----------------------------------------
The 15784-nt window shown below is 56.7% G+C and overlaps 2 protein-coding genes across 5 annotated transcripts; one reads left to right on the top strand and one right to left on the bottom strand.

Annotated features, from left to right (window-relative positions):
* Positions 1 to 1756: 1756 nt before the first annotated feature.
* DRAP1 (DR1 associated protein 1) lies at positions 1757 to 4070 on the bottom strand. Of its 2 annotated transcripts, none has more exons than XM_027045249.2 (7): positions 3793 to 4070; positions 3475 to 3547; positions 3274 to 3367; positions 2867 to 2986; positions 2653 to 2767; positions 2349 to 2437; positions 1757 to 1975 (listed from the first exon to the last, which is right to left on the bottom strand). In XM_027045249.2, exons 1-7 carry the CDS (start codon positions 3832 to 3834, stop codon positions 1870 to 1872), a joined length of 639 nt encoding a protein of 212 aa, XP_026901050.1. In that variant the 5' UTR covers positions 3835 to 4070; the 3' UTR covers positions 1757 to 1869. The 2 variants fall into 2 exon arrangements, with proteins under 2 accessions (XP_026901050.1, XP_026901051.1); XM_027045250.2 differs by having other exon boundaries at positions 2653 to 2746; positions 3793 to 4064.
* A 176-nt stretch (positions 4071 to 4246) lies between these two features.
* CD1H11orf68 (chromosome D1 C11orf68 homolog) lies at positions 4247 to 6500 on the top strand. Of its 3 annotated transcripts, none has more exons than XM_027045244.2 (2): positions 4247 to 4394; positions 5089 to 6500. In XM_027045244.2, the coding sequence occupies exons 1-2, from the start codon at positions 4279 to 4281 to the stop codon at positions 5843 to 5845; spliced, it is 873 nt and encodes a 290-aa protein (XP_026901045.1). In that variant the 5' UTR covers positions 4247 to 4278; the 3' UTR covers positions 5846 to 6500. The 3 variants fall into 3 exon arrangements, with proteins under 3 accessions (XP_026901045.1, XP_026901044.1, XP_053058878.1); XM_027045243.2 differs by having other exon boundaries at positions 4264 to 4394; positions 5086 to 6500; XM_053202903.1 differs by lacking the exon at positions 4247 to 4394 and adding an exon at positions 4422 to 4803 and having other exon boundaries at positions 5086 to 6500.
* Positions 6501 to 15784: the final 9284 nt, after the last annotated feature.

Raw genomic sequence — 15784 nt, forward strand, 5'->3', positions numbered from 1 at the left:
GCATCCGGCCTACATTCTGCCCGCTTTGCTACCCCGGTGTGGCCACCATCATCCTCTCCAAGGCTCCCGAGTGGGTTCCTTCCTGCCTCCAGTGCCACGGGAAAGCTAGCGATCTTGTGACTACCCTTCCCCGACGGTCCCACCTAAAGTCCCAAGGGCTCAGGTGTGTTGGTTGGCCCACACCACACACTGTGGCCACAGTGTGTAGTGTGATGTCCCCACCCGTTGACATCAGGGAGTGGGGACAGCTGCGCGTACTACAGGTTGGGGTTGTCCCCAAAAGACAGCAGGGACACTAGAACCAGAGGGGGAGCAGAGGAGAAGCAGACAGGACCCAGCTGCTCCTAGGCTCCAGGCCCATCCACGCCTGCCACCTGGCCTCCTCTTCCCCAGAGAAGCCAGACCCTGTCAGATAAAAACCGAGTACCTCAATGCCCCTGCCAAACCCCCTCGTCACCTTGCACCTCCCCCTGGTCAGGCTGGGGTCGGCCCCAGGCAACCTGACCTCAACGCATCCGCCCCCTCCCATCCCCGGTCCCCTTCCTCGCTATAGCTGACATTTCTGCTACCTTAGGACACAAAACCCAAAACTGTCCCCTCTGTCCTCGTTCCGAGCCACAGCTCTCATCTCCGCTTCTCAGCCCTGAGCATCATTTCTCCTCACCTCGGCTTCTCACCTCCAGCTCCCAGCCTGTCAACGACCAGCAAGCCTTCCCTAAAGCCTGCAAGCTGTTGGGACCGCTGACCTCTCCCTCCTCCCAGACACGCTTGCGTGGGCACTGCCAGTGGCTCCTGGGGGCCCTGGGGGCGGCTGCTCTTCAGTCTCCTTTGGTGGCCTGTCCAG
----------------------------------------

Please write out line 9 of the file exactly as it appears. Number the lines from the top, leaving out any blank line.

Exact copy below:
GCATCCGGCCTACATTCTGCCCGCTTTGCTACCCCGGTGTGGCCACCATCATCCTCTCCAAGGCTCCCGAGTGGGTTCCTTCCTGCCTCCAGTGCCACGGGAAAGCTAGCGATCTTGTGACTACCCTTCCCCGACGGTCCCACCTAAAGTCCCAAGGGCTCAGGTGTGTTGGTTGGCCCACACCACACACTGTGGCCACAGTGTGTAGTGTGATGTCCCCACCCGTTGACATCAGGGAGTGGGGACAGCTGCGCGTACTACAGGTTGGGGTTGTCCCCAAAAGACAGCAGGGACACTAGAACCAGAGGGGGAGCAGAGGAGAAGCAGACAGGACCCAGCTGCTCCTAGGCTCCAGGCCCATCCACGCCTGCCACCTGGCCTCCTCTTCCCCAGAGAAGCCAGACCCTGTCAGATAAAAACCGAGTACCTCAATGCCCCTGCCAAACCCCCTCGTCACCTTGCACCTCCCCCTGGTCAGGCTGGGGTCGGCCCCAGGCAACCTGACCTCAACGCATCCGCCCCCTCCCATCCCCGGTCCCCTTCCTCGCTATAGCTGACATTTCTGCTACCTTAGGACACAAAACCCAAAACTGTCCCCTCTGTCCTCGTTCCGAGCCACAGCTCTCATCTCCGCTTCTCAGCCCTGAGCATCATTTCTCCTCACCTCGGCTTCTCACCTCCAGCTCCCAGCCTGTCAACGACCAGCAAGCCTTCCCTAAAGCCTGCAAGCTGTTGGGACCGCTGACCTCTCCCTCCTCCCAGACACGCTTGCGTGGGCACTGCCAGTGGCTCCTGGGGGCCCTGGGGGCGGCTGCTCTTCAGTCTCCTTTGGTGGCCTGTCCAG